The fire season was well underway in northern India as many dozens of fires burned near the Pakistan border in late October, 2011. The Moderate Resolution Imaging Spectroradiometer (MODIS) aboard the Aqua satellite captured this true-color image on October 27, 2011.
Most of the fires are located in the Punjab region, a state in northwest India which makes up only about 2 percent of the country’s land, but provides more than 50 percent of its grains. During monsoon season, which normally runs from June to November, heavy rainfall makes farming difficult. As the rains end, farmers begin to clear land for summer crops. One of the most important tools used to prepare land for cropping, in the traditional agricultural system, is fire.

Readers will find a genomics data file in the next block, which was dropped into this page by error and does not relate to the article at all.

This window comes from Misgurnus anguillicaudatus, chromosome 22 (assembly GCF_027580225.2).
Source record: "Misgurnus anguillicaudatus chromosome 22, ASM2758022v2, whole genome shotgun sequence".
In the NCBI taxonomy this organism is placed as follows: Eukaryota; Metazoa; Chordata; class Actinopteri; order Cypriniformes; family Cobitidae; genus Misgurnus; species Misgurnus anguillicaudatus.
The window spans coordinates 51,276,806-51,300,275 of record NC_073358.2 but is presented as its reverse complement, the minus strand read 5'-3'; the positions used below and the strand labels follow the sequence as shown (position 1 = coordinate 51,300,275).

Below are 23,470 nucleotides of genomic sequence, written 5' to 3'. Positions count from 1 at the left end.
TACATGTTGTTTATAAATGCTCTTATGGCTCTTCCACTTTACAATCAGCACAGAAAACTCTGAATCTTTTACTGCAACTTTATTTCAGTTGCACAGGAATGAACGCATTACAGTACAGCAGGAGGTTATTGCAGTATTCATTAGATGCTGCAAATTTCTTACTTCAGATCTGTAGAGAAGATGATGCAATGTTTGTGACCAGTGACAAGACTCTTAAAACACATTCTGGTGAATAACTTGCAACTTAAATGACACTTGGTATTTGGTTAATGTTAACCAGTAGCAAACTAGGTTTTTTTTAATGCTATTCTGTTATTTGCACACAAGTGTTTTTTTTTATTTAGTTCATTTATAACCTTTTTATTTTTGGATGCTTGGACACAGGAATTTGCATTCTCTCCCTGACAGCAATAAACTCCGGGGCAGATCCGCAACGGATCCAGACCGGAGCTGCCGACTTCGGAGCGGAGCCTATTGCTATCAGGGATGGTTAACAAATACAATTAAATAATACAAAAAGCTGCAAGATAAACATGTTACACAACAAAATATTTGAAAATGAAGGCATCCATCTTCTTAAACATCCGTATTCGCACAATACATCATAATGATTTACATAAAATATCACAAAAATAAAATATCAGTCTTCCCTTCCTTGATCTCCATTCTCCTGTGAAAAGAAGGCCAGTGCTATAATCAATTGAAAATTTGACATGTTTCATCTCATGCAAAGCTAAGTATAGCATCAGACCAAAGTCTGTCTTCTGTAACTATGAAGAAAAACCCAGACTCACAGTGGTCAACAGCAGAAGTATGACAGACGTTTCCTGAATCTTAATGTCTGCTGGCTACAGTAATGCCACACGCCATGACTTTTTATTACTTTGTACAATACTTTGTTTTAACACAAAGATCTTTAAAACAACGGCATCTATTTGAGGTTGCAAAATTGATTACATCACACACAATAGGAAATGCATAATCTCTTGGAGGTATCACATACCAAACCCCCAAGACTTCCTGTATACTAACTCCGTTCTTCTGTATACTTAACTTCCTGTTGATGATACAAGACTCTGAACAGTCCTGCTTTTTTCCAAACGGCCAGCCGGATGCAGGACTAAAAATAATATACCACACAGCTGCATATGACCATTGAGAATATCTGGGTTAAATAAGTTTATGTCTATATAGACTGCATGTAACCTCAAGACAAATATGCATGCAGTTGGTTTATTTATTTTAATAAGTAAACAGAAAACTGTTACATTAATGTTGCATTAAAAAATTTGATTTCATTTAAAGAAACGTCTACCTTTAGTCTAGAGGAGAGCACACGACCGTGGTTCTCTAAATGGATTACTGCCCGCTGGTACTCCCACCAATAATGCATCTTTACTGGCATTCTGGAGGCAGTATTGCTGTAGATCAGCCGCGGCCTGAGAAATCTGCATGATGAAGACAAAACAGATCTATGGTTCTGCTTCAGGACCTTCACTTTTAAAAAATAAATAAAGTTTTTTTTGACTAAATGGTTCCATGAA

Although fire does remove brush, it has detrimental effects. The most obvious is air pollution. The smoke from the agricultural fires can be seen blowing to the southeast, covering the land with a substantial veil of smoke. The Himalaya Mountains form a strong barrier to air movement, trapping smoky air on the southern side, where it accumulates and mingles with pollution from industry and cars. The resultant haze can be irritating to human lungs and harmful to those who have underlying illness.